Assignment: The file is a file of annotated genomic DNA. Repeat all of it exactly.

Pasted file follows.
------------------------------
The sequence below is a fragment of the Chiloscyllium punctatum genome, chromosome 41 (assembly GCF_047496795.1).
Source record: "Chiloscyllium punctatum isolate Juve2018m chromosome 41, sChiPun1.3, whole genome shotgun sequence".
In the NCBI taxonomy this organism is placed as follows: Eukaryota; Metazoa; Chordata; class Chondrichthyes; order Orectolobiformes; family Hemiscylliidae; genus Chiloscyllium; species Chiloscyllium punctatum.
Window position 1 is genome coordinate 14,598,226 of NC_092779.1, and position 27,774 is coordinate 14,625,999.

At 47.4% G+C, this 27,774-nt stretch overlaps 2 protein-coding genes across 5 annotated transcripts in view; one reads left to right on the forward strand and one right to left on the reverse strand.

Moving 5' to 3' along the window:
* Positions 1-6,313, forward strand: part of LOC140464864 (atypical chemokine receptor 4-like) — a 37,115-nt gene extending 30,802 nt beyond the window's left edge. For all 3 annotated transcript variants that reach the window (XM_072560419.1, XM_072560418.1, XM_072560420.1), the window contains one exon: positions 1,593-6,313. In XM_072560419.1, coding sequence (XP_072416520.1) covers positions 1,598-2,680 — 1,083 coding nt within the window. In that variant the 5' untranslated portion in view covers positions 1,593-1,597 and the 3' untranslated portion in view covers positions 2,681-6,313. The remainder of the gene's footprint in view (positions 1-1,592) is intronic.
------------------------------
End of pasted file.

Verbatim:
The sequence below is a fragment of the Chiloscyllium punctatum genome, chromosome 41 (assembly GCF_047496795.1).
Source record: "Chiloscyllium punctatum isolate Juve2018m chromosome 41, sChiPun1.3, whole genome shotgun sequence".
In the NCBI taxonomy this organism is placed as follows: Eukaryota; Metazoa; Chordata; class Chondrichthyes; order Orectolobiformes; family Hemiscylliidae; genus Chiloscyllium; species Chiloscyllium punctatum.
Window position 1 is genome coordinate 14,598,226 of NC_092779.1, and position 27,774 is coordinate 14,625,999.

At 47.4% G+C, this 27,774-nt stretch overlaps 2 protein-coding genes across 5 annotated transcripts in view; one reads left to right on the forward strand and one right to left on the reverse strand.

Moving 5' to 3' along the window:
* Positions 1-6,313, forward strand: part of LOC140464864 (atypical chemokine receptor 4-like) — a 37,115-nt gene extending 30,802 nt beyond the window's left edge. For all 3 annotated transcript variants that reach the window (XM_072560419.1, XM_072560418.1, XM_072560420.1), the window contains one exon: positions 1,593-6,313. In XM_072560419.1, coding sequence (XP_072416520.1) covers positions 1,598-2,680 — 1,083 coding nt within the window. In that variant the 5' untranslated portion in view covers positions 1,593-1,597 and the 3' untranslated portion in view covers positions 2,681-6,313. The remainder of the gene's footprint in view (positions 1-1,592) is intronic.